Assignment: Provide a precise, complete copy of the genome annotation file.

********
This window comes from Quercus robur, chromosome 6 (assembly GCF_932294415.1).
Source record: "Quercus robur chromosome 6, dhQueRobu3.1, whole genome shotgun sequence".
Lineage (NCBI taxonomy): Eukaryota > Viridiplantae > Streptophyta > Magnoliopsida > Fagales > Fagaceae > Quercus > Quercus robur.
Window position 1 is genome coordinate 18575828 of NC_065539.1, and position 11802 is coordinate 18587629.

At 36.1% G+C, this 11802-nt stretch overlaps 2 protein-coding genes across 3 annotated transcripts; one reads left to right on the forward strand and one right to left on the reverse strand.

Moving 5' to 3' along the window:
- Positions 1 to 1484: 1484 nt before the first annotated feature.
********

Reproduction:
This window comes from Quercus robur, chromosome 6 (assembly GCF_932294415.1).
Source record: "Quercus robur chromosome 6, dhQueRobu3.1, whole genome shotgun sequence".
Lineage (NCBI taxonomy): Eukaryota > Viridiplantae > Streptophyta > Magnoliopsida > Fagales > Fagaceae > Quercus > Quercus robur.
Window position 1 is genome coordinate 18575828 of NC_065539.1, and position 11802 is coordinate 18587629.

At 36.1% G+C, this 11802-nt stretch overlaps 2 protein-coding genes across 3 annotated transcripts; one reads left to right on the forward strand and one right to left on the reverse strand.

Moving 5' to 3' along the window:
- Positions 1 to 1484: 1484 nt before the first annotated feature.